Found Steve Jobs interviews show 'pivotal' growth during years away from Apple
A technology journalist has uncovered hours of previously-unreleased recordings of audio interviews with late Apple co-founder Steve Jobs that collectively show how the growth he experienced during his so-called "wilderness years" at NeXT and Pixar prepared him for success later in life.
Writing for Fast Company, Brent Schlender published selected stories and snippets from the interviews on Tuesday. The recordings cover a period of 25 years, with many of them having take place during Jobs' time away from Apple.
"Many [of the tapes] I had never replayed--a couple hadn't even been transcribed before now," Schlender wrote. "Some were interrupted by his kids bolting into the kitchen as we talked. During others, he would hit the pause button himself before saying something he feared might come back to bite him."
According to the journalist, the humbling period after Jobs was ousted from Apple in 1985 taught him adaptability, the value of partnerships and how to structure a corporation. Time spent at Pixar learning the business of making hit films would later help him trim down Apple's product line and produce a "decade-long string of hits," such as the iMac, iPod, iPhone and iPad.
iPad illustration of Steve Jobs by Jorge Colombo | Source: Fast Company
A key catalyst for Jobs' growth was his family, Schlender said, noting that his wife Laurene and his children had a calming effect on Jobs. Incidentally, having a family also helped him to understand the market that Pixar was trying to reach.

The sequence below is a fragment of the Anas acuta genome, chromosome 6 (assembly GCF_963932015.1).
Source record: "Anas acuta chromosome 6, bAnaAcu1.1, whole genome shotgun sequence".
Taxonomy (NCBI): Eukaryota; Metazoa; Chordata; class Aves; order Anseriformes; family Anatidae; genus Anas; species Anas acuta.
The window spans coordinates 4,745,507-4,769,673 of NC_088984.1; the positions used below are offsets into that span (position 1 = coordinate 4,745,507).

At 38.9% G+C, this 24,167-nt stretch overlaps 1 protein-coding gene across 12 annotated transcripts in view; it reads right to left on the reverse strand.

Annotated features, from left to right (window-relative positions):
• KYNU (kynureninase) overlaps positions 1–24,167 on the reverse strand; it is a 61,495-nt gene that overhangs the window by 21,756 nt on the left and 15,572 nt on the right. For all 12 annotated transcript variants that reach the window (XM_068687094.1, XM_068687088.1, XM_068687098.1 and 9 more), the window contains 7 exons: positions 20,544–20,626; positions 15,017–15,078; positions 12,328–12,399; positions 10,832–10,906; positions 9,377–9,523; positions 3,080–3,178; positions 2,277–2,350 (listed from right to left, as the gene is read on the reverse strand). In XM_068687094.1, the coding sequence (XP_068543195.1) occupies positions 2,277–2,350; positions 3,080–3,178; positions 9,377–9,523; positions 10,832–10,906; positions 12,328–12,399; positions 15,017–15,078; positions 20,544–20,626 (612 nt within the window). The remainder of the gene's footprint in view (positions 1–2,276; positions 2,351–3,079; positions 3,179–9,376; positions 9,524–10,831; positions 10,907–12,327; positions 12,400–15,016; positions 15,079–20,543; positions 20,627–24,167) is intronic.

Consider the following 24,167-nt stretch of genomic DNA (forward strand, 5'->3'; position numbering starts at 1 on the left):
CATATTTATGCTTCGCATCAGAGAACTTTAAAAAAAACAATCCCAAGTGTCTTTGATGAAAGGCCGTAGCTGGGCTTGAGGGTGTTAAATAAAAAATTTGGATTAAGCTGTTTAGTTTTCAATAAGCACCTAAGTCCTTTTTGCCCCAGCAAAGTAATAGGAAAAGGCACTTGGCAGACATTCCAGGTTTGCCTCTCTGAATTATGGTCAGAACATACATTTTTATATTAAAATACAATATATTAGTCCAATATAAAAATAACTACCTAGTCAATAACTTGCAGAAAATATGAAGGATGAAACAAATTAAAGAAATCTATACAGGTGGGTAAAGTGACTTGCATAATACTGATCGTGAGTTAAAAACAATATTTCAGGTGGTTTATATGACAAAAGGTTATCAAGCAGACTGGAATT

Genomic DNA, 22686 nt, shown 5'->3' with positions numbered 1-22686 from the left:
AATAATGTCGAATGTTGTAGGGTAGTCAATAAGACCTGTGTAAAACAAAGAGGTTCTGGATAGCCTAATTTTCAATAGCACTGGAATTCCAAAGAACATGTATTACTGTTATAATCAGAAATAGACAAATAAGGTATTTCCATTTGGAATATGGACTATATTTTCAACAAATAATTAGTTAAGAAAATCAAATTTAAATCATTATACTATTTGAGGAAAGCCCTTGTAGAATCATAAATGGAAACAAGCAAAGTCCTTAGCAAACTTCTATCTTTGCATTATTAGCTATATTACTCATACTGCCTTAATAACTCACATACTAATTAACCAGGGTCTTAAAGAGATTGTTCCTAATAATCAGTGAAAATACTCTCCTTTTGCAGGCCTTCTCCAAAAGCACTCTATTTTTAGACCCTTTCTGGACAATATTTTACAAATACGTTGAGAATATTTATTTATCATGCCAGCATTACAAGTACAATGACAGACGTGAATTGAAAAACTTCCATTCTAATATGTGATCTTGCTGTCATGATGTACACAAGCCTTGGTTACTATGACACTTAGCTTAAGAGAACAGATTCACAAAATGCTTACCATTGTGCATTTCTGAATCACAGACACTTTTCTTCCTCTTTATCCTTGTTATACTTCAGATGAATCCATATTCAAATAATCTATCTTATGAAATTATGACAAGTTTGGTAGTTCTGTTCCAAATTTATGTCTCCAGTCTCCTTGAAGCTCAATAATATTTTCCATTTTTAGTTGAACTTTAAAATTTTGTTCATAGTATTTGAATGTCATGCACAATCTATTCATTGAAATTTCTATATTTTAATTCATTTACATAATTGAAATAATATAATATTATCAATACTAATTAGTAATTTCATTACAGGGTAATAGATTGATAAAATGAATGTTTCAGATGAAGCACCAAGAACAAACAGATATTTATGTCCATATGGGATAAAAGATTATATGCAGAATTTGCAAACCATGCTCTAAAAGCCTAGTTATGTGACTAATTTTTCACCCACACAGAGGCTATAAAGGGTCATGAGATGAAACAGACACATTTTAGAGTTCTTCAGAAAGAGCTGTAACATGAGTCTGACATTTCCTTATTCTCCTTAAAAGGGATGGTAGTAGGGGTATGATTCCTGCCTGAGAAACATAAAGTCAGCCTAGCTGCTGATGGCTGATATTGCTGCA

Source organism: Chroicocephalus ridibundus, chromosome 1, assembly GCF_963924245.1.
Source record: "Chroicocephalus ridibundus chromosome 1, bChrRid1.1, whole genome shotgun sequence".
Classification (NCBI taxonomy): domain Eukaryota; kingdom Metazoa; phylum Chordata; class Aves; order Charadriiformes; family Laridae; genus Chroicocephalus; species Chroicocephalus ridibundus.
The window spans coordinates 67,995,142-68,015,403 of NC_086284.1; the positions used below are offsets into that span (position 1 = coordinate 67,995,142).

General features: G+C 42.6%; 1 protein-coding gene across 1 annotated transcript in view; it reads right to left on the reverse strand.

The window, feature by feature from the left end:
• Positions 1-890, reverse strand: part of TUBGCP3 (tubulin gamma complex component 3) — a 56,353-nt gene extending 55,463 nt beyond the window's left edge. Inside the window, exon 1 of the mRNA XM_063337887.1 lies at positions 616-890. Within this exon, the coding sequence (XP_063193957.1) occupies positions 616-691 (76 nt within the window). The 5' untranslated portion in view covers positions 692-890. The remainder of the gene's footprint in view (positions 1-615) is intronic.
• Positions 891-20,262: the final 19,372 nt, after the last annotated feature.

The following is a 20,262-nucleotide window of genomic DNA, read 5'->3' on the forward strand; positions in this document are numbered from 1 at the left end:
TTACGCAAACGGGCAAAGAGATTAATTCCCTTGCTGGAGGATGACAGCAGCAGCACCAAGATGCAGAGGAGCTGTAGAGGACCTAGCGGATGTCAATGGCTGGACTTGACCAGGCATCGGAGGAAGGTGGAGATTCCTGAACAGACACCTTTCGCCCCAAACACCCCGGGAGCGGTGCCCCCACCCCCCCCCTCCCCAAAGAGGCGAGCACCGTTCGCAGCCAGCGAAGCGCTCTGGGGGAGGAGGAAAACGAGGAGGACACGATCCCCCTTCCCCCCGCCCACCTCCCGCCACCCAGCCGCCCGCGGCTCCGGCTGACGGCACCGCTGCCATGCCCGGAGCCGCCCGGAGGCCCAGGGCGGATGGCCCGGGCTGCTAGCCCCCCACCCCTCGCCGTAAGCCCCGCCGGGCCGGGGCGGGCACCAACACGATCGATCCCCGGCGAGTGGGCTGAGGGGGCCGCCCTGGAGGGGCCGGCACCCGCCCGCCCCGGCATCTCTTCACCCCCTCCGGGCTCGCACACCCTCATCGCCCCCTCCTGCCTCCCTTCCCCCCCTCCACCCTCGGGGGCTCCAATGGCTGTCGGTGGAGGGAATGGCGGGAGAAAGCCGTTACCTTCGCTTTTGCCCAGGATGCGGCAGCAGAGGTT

"In hindsight, Jobs's having a real family might have been the best thing to happen to Pixar. He was most effective as a marketer and a business leader when he could think of himself as the primary customer," Schlender wrote.
Jobs bought Pixar from filmmaker George Lucas for $5 million in 1985. The company struggled early on, but Jobs eventually decided to slim it down and focus on disrupting the animation industry. According to the interviews, he restructured the company to equally value team members working on the creative and technological sides. Schlender posits that Jobs applied a similar formula when he returned to Apple by integrating "designers and technologists" on his core team.
With hours of source material to draw upon, Schlender had a wealth of stories to tell about his interactions with Jobs. Fast Company has published a short collection of notable quotes from the tapes. For instance, Jobs once said that he models his management style after the Beatles.
"The reason I say that is because each of the key people in the Beatles kept the others from going off in the directions of their bad tendencies," he said. "It was the chemistry of a small group of people, and that chemistry was greater than the sum of the parts."
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